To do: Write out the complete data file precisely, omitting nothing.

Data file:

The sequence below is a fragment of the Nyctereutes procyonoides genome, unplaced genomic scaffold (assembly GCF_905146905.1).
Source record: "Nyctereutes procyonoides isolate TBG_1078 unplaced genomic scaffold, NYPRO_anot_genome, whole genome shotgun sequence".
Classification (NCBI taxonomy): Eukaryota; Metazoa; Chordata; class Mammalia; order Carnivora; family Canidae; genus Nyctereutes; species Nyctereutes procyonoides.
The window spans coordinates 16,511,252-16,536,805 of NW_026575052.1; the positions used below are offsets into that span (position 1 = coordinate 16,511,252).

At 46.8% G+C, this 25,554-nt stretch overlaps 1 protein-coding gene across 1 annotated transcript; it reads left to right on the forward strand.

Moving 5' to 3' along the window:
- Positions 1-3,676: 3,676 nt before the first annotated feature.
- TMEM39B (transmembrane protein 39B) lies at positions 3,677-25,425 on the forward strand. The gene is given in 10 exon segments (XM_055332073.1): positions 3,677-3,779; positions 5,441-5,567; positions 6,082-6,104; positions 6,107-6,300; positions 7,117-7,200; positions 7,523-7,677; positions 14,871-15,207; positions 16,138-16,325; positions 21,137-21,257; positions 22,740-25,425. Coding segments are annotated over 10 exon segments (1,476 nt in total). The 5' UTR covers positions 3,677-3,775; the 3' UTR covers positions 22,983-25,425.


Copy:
The sequence below is a fragment of the Nyctereutes procyonoides genome, unplaced genomic scaffold (assembly GCF_905146905.1).
Source record: "Nyctereutes procyonoides isolate TBG_1078 unplaced genomic scaffold, NYPRO_anot_genome, whole genome shotgun sequence".
Classification (NCBI taxonomy): Eukaryota; Metazoa; Chordata; class Mammalia; order Carnivora; family Canidae; genus Nyctereutes; species Nyctereutes procyonoides.
The window spans coordinates 16,511,252-16,536,805 of NW_026575052.1; the positions used below are offsets into that span (position 1 = coordinate 16,511,252).

At 46.8% G+C, this 25,554-nt stretch overlaps 1 protein-coding gene across 1 annotated transcript; it reads left to right on the forward strand.

Moving 5' to 3' along the window:
- Positions 1-3,676: 3,676 nt before the first annotated feature.
- TMEM39B (transmembrane protein 39B) lies at positions 3,677-25,425 on the forward strand. The gene is given in 10 exon segments (XM_055332073.1): positions 3,677-3,779; positions 5,441-5,567; positions 6,082-6,104; positions 6,107-6,300; positions 7,117-7,200; positions 7,523-7,677; positions 14,871-15,207; positions 16,138-16,325; positions 21,137-21,257; positions 22,740-25,425. Coding segments are annotated over 10 exon segments (1,476 nt in total). The 5' UTR covers positions 3,677-3,775; the 3' UTR covers positions 22,983-25,425.